What is the principle behind Effectene Transfection Reagent?
FAQ ID -184

Effectene Reagent is a unique non-liposomal lipid formulation. Effectene Reagent is used in conjunction with an Enhancer and a DNA-condensation buffer (Buffer EC) to achieve high transfection efficiencies. In the first step of Effectene–DNA complex formation, the DNA is condensed by interaction with the Enhancer in a defined buffer system. Effectene Reagent is then added to the condensed DNA to produce Effectene–DNA complexes. The Effectene–DNA complexes are mixed with medium and directly added to the cells.

Effectene Reagent spontaneously forms micelle structures that show no size or batch variation, as found with preformulated liposome reagents. This unique feature ensures excellent reproducibility of transfection-complex formation. The process of condensing DNA molecules and then coating them with Effectene Reagent is a particularly effective way to transfer DNA into eukaryotic cells.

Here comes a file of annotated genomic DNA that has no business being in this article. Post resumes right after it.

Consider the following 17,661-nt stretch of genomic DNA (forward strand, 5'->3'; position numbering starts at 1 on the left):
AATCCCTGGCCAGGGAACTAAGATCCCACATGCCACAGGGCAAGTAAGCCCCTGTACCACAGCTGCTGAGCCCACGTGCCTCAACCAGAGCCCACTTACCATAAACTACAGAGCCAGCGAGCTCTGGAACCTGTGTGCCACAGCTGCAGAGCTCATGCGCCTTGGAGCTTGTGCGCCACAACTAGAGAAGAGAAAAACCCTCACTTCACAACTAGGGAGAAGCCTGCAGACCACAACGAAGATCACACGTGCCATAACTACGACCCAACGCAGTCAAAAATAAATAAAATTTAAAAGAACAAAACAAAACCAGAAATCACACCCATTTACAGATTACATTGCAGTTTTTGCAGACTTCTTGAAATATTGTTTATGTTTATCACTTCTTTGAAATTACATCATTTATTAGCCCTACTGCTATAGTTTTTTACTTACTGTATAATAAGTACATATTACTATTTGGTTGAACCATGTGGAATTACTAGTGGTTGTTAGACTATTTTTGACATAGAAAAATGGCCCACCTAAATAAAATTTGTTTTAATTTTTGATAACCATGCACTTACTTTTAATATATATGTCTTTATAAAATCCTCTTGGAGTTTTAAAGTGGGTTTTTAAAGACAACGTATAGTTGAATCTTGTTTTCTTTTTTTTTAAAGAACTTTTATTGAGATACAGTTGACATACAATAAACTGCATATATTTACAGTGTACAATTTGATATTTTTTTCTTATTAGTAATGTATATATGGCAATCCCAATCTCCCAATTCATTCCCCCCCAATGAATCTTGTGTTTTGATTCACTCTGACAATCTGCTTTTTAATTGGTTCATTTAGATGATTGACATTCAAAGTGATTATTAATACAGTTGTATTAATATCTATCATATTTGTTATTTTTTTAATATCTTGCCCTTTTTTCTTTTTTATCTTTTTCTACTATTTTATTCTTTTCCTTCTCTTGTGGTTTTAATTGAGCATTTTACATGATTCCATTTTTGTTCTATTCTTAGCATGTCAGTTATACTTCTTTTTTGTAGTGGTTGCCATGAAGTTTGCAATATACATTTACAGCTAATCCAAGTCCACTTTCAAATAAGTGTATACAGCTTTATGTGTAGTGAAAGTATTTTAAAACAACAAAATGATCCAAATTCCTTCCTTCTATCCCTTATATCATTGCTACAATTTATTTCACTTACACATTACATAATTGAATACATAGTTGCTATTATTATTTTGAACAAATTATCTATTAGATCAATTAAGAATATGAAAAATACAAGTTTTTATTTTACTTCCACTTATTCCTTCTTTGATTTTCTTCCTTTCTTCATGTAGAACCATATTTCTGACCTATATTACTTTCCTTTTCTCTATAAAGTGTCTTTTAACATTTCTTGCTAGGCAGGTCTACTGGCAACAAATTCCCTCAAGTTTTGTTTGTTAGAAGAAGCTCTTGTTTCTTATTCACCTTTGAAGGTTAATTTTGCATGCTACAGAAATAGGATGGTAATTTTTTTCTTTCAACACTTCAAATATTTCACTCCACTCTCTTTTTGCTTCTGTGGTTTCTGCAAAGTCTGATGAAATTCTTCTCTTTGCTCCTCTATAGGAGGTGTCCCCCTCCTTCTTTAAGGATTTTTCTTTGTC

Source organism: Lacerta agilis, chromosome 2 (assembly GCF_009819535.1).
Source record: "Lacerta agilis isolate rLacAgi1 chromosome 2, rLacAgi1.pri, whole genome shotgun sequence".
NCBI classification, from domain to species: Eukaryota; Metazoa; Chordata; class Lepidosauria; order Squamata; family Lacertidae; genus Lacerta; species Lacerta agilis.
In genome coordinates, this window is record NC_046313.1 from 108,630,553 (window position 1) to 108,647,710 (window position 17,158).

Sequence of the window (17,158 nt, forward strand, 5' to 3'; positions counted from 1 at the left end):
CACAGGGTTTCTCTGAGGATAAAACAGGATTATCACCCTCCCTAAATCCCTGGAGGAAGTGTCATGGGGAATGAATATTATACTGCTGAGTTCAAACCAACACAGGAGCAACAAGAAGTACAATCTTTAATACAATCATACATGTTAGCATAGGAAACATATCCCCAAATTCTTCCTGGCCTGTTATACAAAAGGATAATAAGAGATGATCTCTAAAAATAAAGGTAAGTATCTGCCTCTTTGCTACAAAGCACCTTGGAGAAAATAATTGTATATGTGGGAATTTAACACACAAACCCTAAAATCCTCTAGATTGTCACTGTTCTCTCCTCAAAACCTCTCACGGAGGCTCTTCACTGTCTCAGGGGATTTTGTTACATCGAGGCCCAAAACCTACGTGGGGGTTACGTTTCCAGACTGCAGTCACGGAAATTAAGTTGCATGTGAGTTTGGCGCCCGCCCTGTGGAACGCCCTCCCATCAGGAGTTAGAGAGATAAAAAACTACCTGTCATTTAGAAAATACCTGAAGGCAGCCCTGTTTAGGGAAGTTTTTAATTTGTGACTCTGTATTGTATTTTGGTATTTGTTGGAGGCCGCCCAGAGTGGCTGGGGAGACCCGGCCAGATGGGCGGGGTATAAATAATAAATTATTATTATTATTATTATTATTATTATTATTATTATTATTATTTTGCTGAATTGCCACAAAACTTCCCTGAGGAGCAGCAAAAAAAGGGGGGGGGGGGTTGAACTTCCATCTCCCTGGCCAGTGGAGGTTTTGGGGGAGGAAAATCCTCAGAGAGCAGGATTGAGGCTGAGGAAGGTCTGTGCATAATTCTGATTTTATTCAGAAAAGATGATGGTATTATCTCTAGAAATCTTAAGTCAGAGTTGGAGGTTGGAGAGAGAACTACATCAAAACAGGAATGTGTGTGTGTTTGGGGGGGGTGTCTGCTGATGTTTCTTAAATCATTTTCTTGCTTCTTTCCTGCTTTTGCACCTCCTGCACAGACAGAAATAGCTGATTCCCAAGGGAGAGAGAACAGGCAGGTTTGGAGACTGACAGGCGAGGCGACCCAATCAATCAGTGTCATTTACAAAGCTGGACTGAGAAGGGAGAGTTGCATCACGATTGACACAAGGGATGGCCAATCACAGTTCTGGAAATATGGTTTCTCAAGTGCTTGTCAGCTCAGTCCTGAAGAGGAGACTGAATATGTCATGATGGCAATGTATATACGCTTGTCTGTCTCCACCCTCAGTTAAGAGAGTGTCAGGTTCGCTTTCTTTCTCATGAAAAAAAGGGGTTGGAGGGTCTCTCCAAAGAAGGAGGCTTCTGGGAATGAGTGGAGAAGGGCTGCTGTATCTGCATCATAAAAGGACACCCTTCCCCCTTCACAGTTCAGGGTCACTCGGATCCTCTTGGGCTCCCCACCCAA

Broad cell line spectrum

Effectene Transfection Reagent has been used for transfection of a variety of different cell lines and primary cells, and yields significantly better transfection results than many widely used liposome-based transfection reagents. A searchable list of cell lines and primary cells successfully transfected using Effectene Reagent, as well as customer-developed protocols, is available at the Transfection Tools web site.